‘God created man not by a word, which comes from Divine Wisdom, which itself comes from Divine Power, but by hand-shaping, which comes from Divine Love. Into the clay shaped by His hands, God breathed His spirit (sic) and the new-created being, Adam (in Hebrew: earth-made), came into life. Through the breath of God something was planted deep within the clay: man’s soul and the seeds of his future awakening. Upon this hidden entry within, an imprint was impressed, a memory of that experience at the beginning of time, an experience of the closest intimacy between man and God, a memory of sheer fulfilment.’
(Sara Sviri, The Taste of Hidden Things, The Golden Sufi Center Publishing, 1997. p.199)
Go you, sweep out the dwelling-room of your heart, prepare it to be the abode and home of the Beloved: when you go out He will come in. Within you, when you are free from self, He will show His Beauty. (Mahmûd Shabistarî, quoted by Bhatnagar, p. 118.)
The Sufi Meditation of the Heart
‘Emptying the mind, we create an inner space where we can become aware of the presence of the Beloved. He is always here but the mind, the emotions, and the outer world veil us from Him. He is the silent emptiness, and in order to experience Him we need to become silent. In meditation we give ourself back to Him, returning from the world of forms to the limitless ocean of love within the heart.
He reveals Himself to those who love Him, and it is always an act of grace. The work of the lover is to be waiting, always listening for His call. "Catching the divine hint" is an important Sufi practice in which we learn to be continually attentive to our Beloved in order to serve Him. But only too easily does the clamour of the world deafen us and the noise of our own mind distract us. In order to hear the guidance that comes from within, we need to attune ourself to the frequency of the heart and be sensitive to the still, small voice of the Self. We need to learn to focus our attention on the inner world and cultivate stillness. Shiblî tells a story of going to see the Sufi master, Nûrî, and seeing him sitting in meditation so motionless that not even one hair moved. He asked Nûrî, "From whom did you learn such deep meditation?" Nûrî replied, "I learned it from a cat waiting by a mouse hole. The cat was much stiller than I."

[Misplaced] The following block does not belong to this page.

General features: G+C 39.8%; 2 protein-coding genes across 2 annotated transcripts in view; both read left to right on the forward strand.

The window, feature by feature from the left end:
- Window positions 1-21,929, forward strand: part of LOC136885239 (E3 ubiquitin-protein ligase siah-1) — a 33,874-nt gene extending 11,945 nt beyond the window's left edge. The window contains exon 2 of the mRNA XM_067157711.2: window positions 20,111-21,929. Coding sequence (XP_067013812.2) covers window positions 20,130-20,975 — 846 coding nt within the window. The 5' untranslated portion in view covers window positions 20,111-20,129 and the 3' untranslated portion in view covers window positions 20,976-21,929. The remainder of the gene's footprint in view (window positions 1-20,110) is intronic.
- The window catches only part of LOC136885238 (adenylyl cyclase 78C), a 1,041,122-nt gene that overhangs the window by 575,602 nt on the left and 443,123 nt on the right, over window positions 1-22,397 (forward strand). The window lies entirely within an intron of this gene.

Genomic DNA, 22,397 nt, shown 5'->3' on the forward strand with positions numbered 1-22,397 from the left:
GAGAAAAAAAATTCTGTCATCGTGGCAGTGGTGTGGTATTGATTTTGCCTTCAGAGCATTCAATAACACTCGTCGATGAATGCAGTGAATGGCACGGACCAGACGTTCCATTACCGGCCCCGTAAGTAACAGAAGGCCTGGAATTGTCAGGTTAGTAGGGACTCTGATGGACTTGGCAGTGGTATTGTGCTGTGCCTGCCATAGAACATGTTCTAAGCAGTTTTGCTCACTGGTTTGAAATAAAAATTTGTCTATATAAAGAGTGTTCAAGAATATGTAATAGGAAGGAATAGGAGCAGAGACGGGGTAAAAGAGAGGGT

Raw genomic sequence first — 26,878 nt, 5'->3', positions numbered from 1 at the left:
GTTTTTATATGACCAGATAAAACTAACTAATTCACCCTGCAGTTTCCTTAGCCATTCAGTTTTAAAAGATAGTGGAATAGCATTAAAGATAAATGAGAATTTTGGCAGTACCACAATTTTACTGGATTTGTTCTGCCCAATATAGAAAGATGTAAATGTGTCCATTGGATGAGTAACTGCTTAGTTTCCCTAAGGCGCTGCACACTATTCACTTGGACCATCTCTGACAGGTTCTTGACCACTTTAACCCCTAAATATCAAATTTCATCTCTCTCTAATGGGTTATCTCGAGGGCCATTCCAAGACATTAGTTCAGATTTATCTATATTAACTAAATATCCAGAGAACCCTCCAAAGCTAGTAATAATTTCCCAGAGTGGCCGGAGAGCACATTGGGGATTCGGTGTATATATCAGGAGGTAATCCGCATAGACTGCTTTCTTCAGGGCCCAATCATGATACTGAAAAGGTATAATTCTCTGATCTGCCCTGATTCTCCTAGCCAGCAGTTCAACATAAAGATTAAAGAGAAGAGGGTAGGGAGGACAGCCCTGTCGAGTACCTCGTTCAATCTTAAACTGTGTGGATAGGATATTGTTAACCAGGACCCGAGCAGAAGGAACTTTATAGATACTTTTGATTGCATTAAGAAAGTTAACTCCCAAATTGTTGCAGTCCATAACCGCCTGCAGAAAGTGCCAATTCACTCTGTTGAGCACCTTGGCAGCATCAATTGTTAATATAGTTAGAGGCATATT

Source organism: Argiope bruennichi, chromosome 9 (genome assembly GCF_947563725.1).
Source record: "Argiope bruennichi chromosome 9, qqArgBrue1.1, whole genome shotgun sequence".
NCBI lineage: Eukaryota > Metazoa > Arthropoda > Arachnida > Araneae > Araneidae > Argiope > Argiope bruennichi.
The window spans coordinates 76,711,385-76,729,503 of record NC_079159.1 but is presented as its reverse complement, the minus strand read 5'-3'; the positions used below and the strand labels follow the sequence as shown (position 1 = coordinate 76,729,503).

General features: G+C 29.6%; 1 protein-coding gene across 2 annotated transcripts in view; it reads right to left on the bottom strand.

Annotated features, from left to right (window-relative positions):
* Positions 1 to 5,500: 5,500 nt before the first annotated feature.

Meditation both takes us into the onenesss of love and prepares us for this experience. T.S. Eliot wisely remarked, "human kind cannot bear very much reality," and the tremendous experience of the eternal emptiness that lies beyond the mind and the ego can be terrifying. We are conditioned by the basic belief that we exist as an individual, separate entity. The ego is the center of our conscious awareness. In meditation we begin to glimpse a deeper truth, that the ego is an illusion and the outer world as insubstantial as a dream. In Shakespeare's words, "We are such stuff as dreams are made on.”
(This article was published in the book: The Experience of Meditation ed. by Jonathan Shear, 2006)